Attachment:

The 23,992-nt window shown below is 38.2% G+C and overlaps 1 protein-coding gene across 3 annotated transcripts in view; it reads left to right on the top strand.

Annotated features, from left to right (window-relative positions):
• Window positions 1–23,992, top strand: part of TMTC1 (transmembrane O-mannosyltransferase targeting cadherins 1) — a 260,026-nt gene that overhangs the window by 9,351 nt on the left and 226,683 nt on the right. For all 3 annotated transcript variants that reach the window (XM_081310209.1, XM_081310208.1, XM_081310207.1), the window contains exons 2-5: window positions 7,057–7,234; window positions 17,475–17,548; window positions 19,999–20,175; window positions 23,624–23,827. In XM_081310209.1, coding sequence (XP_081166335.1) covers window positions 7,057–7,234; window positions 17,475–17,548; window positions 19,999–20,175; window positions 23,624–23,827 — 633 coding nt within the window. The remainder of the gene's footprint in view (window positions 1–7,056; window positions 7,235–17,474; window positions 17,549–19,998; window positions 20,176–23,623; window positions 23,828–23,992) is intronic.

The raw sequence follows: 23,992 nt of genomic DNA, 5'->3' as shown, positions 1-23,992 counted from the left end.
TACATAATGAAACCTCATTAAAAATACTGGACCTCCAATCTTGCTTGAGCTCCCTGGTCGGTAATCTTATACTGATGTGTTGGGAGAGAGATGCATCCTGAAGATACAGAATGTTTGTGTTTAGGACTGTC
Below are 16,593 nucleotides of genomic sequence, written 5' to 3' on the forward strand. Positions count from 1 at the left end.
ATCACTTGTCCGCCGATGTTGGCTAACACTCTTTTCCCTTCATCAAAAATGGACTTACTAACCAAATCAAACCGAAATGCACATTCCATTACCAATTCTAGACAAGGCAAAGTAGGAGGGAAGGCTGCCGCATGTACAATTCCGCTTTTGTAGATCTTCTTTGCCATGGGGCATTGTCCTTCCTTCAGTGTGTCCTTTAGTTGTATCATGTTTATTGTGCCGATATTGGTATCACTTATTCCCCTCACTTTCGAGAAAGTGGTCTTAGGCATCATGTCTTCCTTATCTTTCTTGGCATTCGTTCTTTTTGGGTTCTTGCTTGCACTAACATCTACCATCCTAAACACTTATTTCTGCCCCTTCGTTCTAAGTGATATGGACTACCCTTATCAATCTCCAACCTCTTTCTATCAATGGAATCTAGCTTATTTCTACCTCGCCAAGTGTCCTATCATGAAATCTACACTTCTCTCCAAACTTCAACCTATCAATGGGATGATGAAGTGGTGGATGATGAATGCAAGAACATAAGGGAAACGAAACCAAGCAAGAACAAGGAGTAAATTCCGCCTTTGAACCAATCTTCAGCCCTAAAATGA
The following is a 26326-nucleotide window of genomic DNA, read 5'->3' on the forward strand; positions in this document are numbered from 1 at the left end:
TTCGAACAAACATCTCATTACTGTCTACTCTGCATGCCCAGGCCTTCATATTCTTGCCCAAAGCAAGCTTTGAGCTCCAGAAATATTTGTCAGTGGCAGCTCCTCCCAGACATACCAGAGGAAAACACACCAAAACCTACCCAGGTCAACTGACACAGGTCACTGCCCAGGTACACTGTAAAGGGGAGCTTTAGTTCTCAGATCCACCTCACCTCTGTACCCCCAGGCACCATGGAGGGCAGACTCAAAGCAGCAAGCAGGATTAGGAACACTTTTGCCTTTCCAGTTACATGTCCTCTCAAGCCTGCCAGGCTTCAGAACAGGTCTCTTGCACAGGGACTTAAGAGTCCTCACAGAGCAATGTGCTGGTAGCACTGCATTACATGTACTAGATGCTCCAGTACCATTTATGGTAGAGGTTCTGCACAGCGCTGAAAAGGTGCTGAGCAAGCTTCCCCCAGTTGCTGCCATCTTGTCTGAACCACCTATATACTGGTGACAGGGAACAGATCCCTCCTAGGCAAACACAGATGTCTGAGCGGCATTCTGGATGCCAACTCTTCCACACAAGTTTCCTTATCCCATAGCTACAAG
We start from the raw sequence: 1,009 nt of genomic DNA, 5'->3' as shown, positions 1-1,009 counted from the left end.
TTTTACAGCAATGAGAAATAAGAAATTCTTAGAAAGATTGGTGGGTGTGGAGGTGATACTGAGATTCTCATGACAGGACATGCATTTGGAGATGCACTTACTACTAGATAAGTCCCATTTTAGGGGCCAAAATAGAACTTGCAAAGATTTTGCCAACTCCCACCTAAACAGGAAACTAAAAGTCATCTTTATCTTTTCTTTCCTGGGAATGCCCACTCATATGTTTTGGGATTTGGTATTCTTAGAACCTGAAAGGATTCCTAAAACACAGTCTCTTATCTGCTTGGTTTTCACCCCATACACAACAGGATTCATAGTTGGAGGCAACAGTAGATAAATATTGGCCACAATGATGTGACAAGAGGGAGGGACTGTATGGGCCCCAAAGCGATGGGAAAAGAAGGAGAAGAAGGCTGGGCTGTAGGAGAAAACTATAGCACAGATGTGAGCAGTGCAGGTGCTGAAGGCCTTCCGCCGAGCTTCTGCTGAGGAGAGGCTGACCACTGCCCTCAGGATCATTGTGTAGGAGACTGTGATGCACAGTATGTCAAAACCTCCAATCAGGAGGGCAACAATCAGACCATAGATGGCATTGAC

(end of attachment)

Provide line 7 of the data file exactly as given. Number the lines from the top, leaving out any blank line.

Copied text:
ATCACTTGTCCGCCGATGTTGGCTAACACTCTTTTCCCTTCATCAAAAATGGACTTACTAACCAAATCAAACCGAAATGCACATTCCATTACCAATTCTAGACAAGGCAAAGTAGGAGGGAAGGCTGCCGCATGTACAATTCCGCTTTTGTAGATCTTCTTTGCCATGGGGCATTGTCCTTCCTTCAGTGTGTCCTTTAGTTGTATCATGTTTATTGTGCCGATATTGGTATCACTTATTCCCCTCACTTTCGAGAAAGTGGTCTTAGGCATCATGTCTTCCTTATCTTTCTTGGCATTCGTTCTTTTTGGGTTCTTGCTTGCACTAACATCTACCATCCTAAACACTTATTTCTGCCCCTTCGTTCTAAGTGATATGGACTACCCTTATCAATCTCCAACCTCTTTCTATCAATGGAATCTAGCTTATTTCTACCTCGCCAAGTGTCCTATCATGAAATCTACACTTCTCTCCAAACTTCAACCTATCAATGGGATGATGAAGTGGTGGATGATGAATGCAAGAACATAAGGGAAACGAAACCAAGCAAGAACAAGGAGTAAATTCCGCCTTTGAACCAATCTTCAGCCCTAAAATGA